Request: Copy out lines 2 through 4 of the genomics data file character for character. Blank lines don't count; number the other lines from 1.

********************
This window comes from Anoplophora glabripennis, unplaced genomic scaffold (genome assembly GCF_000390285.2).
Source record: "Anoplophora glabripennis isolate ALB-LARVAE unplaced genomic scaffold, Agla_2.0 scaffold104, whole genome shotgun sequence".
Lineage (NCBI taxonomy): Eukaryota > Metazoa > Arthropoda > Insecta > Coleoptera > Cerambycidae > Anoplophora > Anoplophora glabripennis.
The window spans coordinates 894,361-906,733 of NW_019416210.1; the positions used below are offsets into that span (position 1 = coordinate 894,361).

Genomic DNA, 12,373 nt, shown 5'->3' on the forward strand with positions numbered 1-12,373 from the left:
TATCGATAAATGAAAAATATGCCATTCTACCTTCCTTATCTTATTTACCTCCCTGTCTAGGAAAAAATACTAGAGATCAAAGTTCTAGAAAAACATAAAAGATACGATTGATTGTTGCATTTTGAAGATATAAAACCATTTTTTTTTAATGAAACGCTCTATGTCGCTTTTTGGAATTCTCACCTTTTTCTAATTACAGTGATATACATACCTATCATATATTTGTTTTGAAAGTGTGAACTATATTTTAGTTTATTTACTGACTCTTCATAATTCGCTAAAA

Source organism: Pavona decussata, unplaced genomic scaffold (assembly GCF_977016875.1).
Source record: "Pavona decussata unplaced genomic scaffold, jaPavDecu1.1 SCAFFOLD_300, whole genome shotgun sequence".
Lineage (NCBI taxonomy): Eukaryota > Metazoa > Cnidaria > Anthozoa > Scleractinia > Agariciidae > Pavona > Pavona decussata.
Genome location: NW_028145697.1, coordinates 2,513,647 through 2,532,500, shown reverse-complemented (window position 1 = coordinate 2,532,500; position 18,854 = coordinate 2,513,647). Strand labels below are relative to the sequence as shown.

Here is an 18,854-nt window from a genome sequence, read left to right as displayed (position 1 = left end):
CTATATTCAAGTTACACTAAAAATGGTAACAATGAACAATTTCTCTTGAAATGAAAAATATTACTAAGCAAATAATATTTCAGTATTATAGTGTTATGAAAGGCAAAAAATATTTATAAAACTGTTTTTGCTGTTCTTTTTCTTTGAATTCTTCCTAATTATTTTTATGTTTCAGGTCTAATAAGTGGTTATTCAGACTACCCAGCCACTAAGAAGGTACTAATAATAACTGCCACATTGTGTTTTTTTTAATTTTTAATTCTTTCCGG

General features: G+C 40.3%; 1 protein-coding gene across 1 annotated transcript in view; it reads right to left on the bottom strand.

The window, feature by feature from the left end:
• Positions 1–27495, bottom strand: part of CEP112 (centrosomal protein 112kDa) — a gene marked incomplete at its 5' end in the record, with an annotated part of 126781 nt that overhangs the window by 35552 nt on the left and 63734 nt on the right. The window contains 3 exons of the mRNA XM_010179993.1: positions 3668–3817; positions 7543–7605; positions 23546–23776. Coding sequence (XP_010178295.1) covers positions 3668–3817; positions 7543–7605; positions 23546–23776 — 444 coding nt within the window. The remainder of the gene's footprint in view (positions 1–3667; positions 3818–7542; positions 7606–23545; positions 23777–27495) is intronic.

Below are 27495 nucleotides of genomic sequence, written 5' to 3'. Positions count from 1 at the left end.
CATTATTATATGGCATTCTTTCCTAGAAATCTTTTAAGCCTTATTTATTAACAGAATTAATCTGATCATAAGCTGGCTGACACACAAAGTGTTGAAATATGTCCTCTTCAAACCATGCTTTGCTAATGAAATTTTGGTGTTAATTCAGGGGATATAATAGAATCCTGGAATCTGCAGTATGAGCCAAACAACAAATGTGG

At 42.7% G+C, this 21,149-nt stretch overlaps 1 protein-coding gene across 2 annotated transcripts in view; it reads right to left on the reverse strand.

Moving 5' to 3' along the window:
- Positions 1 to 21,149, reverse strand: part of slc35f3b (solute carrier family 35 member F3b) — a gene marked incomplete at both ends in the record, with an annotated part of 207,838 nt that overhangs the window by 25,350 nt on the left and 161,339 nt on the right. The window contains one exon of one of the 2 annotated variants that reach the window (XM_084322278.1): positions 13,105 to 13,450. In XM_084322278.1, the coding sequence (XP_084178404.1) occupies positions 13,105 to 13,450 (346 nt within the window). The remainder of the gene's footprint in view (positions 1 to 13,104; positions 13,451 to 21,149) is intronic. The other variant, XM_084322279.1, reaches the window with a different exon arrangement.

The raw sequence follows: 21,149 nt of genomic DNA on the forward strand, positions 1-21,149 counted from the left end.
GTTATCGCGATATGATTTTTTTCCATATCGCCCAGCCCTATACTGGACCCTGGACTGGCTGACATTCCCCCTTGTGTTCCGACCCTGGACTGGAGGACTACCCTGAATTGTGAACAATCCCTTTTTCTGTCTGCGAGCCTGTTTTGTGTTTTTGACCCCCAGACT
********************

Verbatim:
Source record: "Anoplophora glabripennis isolate ALB-LARVAE unplaced genomic scaffold, Agla_2.0 scaffold104, whole genome shotgun sequence".
Lineage (NCBI taxonomy): Eukaryota > Metazoa > Arthropoda > Insecta > Coleoptera > Cerambycidae > Anoplophora > Anoplophora glabripennis.
The window spans coordinates 894,361-906,733 of NW_019416210.1; the positions used below are offsets into that span (position 1 = coordinate 894,361).